Bold, robust flavors make it a quintessentially California wine.
FOR ME, THE quintessential California wine is petite sirah, a big, robust, in-your-face red whose history in the Golden State goes back to the 1880s. Truth be told, petite sirah is about the only California wine to take up much space in my cellar.
Petite sirah is a heritage variety in California that enjoys fame across the state, as great petite sirah is grown from the Alexander Valley in the north to the warm Central Coast in the south.
Last year, California winemakers brought in 103,000 tons of petite sirah, up from 75,000 tons the year before. This pales next to zinfandel, which nearly topped a half-million tons last fall. Yet the two varieties are often linked because of their shared American ancestry: Each became popular thanks to immigrants who brought their winemaking traditions and the grapes out West more than a century ago.
Three to try
Here are three California petite sirahs that are a little more restrained:
Miro 2014 Reserve Coyote Ridge Vineyard petite sirah, Dry Creek Valley, $34: Alluring aromas of plum, blackberry tea and dark chocolate give way to flavors of cocoa and juicy dark fruit backed by gentle tannins. This is a time capsule of harvest, reflecting the way those juicy berries must have tasted on the crush pad.
Robert Biale Vineyards 2014 Palisades Vineyard petite sirah, Calistoga, $55: Dusty aromas of cocoa powder, raspberry and Bing cherry lead to flavors of penetrating black fruit. It’s backed by softer, more elegant, approachable tannins and zippy acidity.
Michael David Winery 2014 Earthquake petite sirah, Lodi, $26: From a vineyard planted around the same time as the 1906 earthquake that all but leveled San Francisco, this is a classic California petite with aromas of huckleberry, anise, Earl Grey tea and graham cracker, followed by bold flavors of boysenberry; deep dark fruit; and full-throttle, intense, hair-on-your-chest tannins. A glorious wine.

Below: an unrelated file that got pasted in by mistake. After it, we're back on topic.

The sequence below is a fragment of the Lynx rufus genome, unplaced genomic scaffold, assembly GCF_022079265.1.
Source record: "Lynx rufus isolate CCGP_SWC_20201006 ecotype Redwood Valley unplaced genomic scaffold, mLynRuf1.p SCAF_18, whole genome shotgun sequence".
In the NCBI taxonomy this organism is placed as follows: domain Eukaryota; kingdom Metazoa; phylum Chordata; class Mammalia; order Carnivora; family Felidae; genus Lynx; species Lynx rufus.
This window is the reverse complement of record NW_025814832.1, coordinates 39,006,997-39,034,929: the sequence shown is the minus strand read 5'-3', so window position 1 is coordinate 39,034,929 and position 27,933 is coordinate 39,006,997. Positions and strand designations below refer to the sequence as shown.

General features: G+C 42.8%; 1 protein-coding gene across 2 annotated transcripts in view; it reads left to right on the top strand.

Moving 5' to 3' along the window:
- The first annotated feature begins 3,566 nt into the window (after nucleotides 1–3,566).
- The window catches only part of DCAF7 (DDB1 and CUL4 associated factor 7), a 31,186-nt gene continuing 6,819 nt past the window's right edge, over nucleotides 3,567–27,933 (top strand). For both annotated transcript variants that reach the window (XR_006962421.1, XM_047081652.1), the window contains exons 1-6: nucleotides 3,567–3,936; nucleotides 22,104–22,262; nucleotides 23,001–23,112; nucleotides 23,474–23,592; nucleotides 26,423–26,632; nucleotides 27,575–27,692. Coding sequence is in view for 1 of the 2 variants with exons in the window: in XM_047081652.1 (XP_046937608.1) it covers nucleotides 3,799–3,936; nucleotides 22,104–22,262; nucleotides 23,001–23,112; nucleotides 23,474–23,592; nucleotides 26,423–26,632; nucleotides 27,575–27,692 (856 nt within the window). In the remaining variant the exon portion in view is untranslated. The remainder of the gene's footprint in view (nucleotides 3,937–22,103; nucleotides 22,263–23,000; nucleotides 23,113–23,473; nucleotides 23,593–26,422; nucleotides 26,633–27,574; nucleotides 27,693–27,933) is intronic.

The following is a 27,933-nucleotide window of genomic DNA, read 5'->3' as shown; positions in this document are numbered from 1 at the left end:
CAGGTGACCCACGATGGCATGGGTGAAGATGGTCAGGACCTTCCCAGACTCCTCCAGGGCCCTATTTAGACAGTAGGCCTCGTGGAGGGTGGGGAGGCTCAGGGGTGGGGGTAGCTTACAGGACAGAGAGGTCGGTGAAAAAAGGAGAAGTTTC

These days, Miro Tcholakov, winemaker for Trentadue in Sonoma County, loves working with old-vine petite sirah from Northern California, which he finds in just about any old zin vineyard.
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Tcholakov now has his own small eponymous side gig — Miro Cellars — where the Bulgarian expat makes delicious examples of petite sirah.
The grape variety, now blissfully showing up in more Washington vineyards, has French roots that go back to 1880, when Francois Durif, a botanist at the University of Montpellier, cross-pollinated syrah with an obscure variety called peloursin.
The resulting wines are strong sellers thanks to their dark color, taut tannins and intensely robust flavors. Legendary for its aging potential, petite sirah pairs well with grilled meats and anything Italian.
The time of over-the-top red wines is coming to a close, however, and petite sirah is part of the emerging generation. Winemakers are working hard to tame those famously powerful tannins and allow the fruit to shine in a less-than-exuberant style.